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Officials, coaches make Upward league a success

I was never very good at basketball as a young man, though I could dunk when the stars aligned. I’d be lucky to grab the bottom of the net these days.

Aside from that feat, I was really pretty terrible at the game. And I’ve never been a big fan of watching basketball, either professional or college. It’s just not for me.

But Upward Basketball, on the other hand, is something I’ve grown to appreciate and love. First Baptist Brookhaven hosts an Upward league each year, and my son — who hopefully did not inherit my skills — loves to play each Saturday.

The best part about the league is that while it may be competitive, winning isn’t the priority. Learning the game and learning to respect the officials and each other comes first. There’s also a spiritual element that teaches the athletes about God. It’s a great program that no doubt sparks a love of the game in many children.

The teams are evenly matched and players are paired up with an opponent of similar skill and size. They are only allowed to guard that player. It helps keep the scores close and we’ve been on both ends of last-second comebacks. We’ve seen more than a couple buzzer-beating 3-pointers.

The coaches are caring, the officials are knowledgeable and the parents are pretty well behaved.

The program began as a basketball league at a single church and has spread to churches nation-wide. The parent organization — Upward Sports — is the world’s largest Christian youth sports program, according to its website.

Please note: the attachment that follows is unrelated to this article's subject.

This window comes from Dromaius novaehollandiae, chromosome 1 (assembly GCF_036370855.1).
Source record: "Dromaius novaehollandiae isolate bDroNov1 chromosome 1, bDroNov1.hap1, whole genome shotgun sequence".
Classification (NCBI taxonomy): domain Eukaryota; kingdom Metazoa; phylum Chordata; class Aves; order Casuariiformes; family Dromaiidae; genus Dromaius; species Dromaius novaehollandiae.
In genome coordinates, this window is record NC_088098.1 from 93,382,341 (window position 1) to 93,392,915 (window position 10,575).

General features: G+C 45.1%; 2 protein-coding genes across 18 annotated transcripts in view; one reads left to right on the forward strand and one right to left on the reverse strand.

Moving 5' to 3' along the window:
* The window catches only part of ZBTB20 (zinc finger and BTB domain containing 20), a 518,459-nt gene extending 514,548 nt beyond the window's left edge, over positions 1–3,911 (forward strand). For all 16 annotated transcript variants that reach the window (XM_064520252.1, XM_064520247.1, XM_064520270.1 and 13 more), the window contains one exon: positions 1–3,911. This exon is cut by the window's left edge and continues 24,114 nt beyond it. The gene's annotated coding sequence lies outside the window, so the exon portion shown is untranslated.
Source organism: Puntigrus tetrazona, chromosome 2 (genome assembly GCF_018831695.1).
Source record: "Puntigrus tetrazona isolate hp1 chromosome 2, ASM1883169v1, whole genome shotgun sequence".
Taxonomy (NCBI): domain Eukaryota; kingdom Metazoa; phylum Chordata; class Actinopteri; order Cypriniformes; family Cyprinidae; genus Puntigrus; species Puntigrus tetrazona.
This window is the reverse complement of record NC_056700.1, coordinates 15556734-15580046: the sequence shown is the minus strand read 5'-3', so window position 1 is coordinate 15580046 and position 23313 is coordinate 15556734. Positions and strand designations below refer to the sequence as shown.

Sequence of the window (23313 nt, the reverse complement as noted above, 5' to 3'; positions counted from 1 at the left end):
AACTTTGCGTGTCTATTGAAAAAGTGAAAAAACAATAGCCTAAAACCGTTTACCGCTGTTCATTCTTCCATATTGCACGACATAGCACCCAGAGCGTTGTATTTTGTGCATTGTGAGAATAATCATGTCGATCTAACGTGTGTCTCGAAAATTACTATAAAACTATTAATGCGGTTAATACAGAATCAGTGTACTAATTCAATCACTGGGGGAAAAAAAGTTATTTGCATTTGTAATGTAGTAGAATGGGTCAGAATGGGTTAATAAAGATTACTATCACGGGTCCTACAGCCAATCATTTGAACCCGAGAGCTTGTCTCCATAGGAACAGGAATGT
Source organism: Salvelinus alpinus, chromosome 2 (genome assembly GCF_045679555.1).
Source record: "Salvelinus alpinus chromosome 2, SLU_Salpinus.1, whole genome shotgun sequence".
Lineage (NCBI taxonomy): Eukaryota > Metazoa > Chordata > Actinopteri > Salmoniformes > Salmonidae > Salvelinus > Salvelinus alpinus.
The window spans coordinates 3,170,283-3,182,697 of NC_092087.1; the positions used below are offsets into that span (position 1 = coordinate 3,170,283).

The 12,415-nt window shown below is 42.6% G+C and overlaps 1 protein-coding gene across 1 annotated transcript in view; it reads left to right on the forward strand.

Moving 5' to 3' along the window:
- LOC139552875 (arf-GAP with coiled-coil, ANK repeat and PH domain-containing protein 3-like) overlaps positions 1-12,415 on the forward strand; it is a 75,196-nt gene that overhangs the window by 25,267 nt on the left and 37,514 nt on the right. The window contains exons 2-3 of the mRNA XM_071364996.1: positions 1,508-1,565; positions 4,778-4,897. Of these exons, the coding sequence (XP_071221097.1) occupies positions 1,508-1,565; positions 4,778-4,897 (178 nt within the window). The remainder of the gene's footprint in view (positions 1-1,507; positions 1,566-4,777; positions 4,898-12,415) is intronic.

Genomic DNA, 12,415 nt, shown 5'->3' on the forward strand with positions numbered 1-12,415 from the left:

Its mission is simple: promoting the discovery of Jesus through sports.

The games at First Baptist sometimes come with a halftime devotion and teams often have prayer and devotion time.

The local league wouldn’t be possible without the support of the church and many volunteers, including the officials. The same two officials spend their entire Saturday on the court, calling fouls and encouraging athletes from morning to evening. They are patient, call the games as fairly as possible and teach the game, without pay.

From a parent’s perspective, they are the reason the games are possible. Without caring officials seeking to encourage, the games could easily get bogged down in excessive foul calls. I would bet there’s a potential foul every time the ball comes down the court. But they are patient with their whistles and encouraging with their words. It’s impressive to say the least.

Most of the children who participate will not go on to play basketball at the high school level. Even fewer will play at the college level. But they all will have the opportunity to learn the game and, more importantly, learn the value of playing as a team and playing respectfully. That’s a win all day long.

Publisher Luke Horton can be reached at luke.horton@dailyleader.com.